It is impossible not to see these comments within the context of a growing number of attacks on Palestinians in the US, including the recent attempted drowning of a child at a swimming pool, the fatal stabbing of six-year-old Wade Al-Fayoume, and the shooting of three Palestinian students wearing keffiyehs.


All of this is meant to influence in the American psyche what Judith Butler might call the “grievability” of Palestinian lives. The US has backed Israel to the hilt in a military campaign that polls show is wildly unpopular amongst US voters.

The complicity of officials on both sides of the aisle has been on full display for months and, with elections looming, one of their few remaining strategies is to try and convince the electorate that Palestinian lives are not worth mourning.

This dehumanisation of Palestinians, however, is just the latest phase in a decades-long strategy to justify US involvement in the region. I am old enough to remember when the same strategy was deployed at the beginning of the wars in Iraq and Afghanistan. The message from the top to the American people has been the same for my entire adult life: Arab life is very cheap, and we’re allowed to spend it.

In the US, Palestinian life is expendable

Perhaps no journalist better exemplifies the through line between these two periods than the Washington Post’s Jennifer Rubin. Rubin, who maintained a hawkish stance long after her contemporaries had largely tucked tail on the issue of Iraq, was rehabilitated by MSNBC in the Trump years for her anti-Trump views.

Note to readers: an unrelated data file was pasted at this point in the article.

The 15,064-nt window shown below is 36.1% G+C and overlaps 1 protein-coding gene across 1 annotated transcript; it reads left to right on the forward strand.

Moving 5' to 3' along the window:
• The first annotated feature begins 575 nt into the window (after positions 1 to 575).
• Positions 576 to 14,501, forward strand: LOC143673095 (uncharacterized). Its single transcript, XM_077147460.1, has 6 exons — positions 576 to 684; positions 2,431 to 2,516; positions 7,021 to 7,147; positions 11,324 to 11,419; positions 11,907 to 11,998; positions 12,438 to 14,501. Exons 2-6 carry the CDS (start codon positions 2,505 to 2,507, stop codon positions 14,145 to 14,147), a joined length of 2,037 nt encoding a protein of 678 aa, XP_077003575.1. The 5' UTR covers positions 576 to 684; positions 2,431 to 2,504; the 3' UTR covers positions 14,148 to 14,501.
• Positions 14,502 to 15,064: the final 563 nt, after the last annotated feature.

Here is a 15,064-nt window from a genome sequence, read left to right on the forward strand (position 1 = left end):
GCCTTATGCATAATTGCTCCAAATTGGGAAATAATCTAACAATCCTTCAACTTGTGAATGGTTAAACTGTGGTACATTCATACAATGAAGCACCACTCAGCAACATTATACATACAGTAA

In 2011, she caused a minor scandal for the Post by retweeting a blog post that called for Palestinian prisoners to be thrown into the sea to become, “food for sharks.”

The problem for President Trump et al. — and the difference between the Iraq and Afghanistan wars and now — is that social media allows us to see the humanity of Palestinians each and every day. It has shone brightly in the most harrowing of circumstances, a moral beacon guiding those organising and marching globally.

We can all see their bravery and grace. It is impossible to view the videos of men pulling people from the rubble, of clowns cheering up displaced children, of children rescuing cats, and of women creating makeshift bakeries, and believe that the word Palestinian could ever be a slur.

For my part, I was permitted to board after being patted down and having my bags searched. The TSA agent never glanced at my books.

While I watched the fireworks boom over the lake with my family and friends on July 4, bombs fell for yet another night in Gaza. Videos and images circulated the internet of children’s bodies torn apart in unspeakable ways.

Just before his, “bad Palestinian,” remark, Trump said the quiet part out loud, stating that Israel is the party that wants the violence to keep going. “And you should let ‘em go and let ‘em finish the job.” The presidential elections may not be until this November, but the results for Palestinians are the same: no matter who wins, they lose.

Alex Foley is an educator and painter living in Brighton, UK. They have a research background in molecular biology of health and disease. They currently work on preserving fragile digital materials related to mass death atrocities in the MENA region.

Follow them on X: @foleywoley

Have questions or comments? Email us at:

Opinions expressed in this article remain those of the author and do not necessarily represent those of The New Arab, its editorial board or staff.